The TG-3 is shockproof from heights of 2.1 metres, crushproof to weights of 100kg, dustproof, freezeproof to -10°C and waterproof to depths of 15m. It's a little more expensive than the D30, but if your budget can stretch then it is the superior tough camera.
Price as reviewed: £369
The inescapable big draw on the Panasonic FZ72 is the lens. The frankly ridiculous 60x zoom lens sitting smugly on the front of the FZ72 sports a focal range of 3.58-215mm, or 20-1200mm in 35mm terms. This range makes it one of the most versatile cameras around, and if you're looking for something all-in-one in your travel camera then this is really an option worth pursuing.
While this is a great deal of space to play with, it's worth being aware that the extreme focal length of the FZ72 does cause some image quality issues, with the processing engine having to work hard to correct optical distortion and chromatic aberration. Still, the Fx72 handles beautifully, and if you think you'll have a use for the extreme focal range then it's an excellent all-in-one package. Bonus points for the good battery life, too.
Price as reviewed: £370
A high-speed 16.1MP backlit EXR CMOS sensor sits at the heart of the Fujifilm F900. If you think you'll need a camera for quick reactions on your travels then this is a solid bet - if you disable the startup screen you're looking at a switch-on to shooting time of around 1 second. Fujifilm boasts a shutter response time of 0.05sec for the F900, and it's also capable of burst shooting at 10fps.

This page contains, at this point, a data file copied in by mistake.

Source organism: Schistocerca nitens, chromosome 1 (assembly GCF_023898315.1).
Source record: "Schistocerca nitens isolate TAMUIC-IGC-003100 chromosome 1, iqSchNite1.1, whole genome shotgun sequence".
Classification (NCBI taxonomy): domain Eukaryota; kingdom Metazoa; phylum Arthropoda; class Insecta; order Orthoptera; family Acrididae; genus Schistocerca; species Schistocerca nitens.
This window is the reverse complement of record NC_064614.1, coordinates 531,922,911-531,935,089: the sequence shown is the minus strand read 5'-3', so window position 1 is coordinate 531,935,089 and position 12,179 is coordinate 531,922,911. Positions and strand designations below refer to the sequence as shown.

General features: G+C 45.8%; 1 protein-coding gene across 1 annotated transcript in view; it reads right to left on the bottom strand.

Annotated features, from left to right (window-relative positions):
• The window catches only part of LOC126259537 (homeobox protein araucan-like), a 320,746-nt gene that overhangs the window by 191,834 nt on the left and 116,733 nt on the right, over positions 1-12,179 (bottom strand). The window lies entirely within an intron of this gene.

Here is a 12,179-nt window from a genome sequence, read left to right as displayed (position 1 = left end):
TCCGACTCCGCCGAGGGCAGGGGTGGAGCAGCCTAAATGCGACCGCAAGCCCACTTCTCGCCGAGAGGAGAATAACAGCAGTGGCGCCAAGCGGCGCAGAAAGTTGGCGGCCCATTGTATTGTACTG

If you are thinking of picking up an F900, it may also be worth investing in a spare backup battery, as many of the extra functions such as Wi-fi tend to put a rather fast drain on it. It's also worth being aware that the AF can sometimes struggle at the telephoto end of the F900's 20x (25-500mm, 35mm equivalent) zoom lens. It's a very solid compact though, and at a competitive price.
Price as reviewed: £529
As compacts go, it doesn't get much better than Canon's G series. The PowerShot G16 follows in the footsteps of the G15 as an advanced compact with functionality to rival that of a DSLR. A 1/1.7in 12.1-megapixel CMOS sensor pairs with a superb fixed 5x zoom f/1.8-2.8 lens to make for crisp, dynamic images straight out of camera.
It's not much of an advance on the G15, but honestly it doesn't have to be. If you're able to splash out a little more cash on a compact then you can't go wrong with the G16. Fast, light, packed with features and user-friendly, it's a truly solid bet, with a price that reflects its quality.
Price as reviewed: £1,099
Representing the premium compact experience, a Fujifilm X100S is not something you buy on the cheap, but if you've got a need for something sophisticated, and a budget to match, then it is an absolutely superb choice. Setting aside the lovely-looking retro design that we've come to associate with the X series, it's also got the hybrid viewfinder, the 16MP X-Trans CMOS sensor that pairs with the fixed 35mm prime lens to deliver exquisite images, the Intelligent Hybrid AF system and a host of other handy features.
It looks good and it handles better. The only real sticking point with the Fujifilm X100S is the price, and there's no denying that you're paying a lot for what you get. If you can afford it though, it's worth it.